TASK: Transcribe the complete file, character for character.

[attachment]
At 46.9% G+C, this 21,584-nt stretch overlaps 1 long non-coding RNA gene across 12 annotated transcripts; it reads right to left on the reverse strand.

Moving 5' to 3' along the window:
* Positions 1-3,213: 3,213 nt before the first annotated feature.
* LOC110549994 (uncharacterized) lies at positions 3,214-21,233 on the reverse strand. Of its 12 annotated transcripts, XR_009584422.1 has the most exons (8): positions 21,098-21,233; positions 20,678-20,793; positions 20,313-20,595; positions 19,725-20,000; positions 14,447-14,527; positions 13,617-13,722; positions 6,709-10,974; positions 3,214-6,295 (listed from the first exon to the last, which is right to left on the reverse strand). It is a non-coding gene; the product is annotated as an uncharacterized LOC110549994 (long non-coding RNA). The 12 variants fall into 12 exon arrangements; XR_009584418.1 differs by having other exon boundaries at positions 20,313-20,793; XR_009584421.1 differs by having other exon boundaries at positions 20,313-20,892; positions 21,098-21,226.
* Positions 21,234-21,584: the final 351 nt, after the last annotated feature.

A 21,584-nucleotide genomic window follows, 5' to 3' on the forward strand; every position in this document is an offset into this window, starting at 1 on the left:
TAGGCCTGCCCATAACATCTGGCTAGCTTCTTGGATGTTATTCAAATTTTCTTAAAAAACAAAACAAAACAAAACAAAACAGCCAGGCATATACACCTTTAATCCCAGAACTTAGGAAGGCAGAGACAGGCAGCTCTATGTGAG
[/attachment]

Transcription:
At 46.9% G+C, this 21,584-nt stretch overlaps 1 long non-coding RNA gene across 12 annotated transcripts; it reads right to left on the reverse strand.

Moving 5' to 3' along the window:
* Positions 1-3,213: 3,213 nt before the first annotated feature.
* LOC110549994 (uncharacterized) lies at positions 3,214-21,233 on the reverse strand. Of its 12 annotated transcripts, XR_009584422.1 has the most exons (8): positions 21,098-21,233; positions 20,678-20,793; positions 20,313-20,595; positions 19,725-20,000; positions 14,447-14,527; positions 13,617-13,722; positions 6,709-10,974; positions 3,214-6,295 (listed from the first exon to the last, which is right to left on the reverse strand). It is a non-coding gene; the product is annotated as an uncharacterized LOC110549994 (long non-coding RNA). The 12 variants fall into 12 exon arrangements; XR_009584418.1 differs by having other exon boundaries at positions 20,313-20,793; XR_009584421.1 differs by having other exon boundaries at positions 20,313-20,892; positions 21,098-21,226.
* Positions 21,234-21,584: the final 351 nt, after the last annotated feature.

A 21,584-nucleotide genomic window follows, 5' to 3' on the forward strand; every position in this document is an offset into this window, starting at 1 on the left:
TAGGCCTGCCCATAACATCTGGCTAGCTTCTTGGATGTTATTCAAATTTTCTTAAAAAACAAAACAAAACAAAACAAAACAGCCAGGCATATACACCTTTAATCCCAGAACTTAGGAAGGCAGAGACAGGCAGCTCTATGTGAG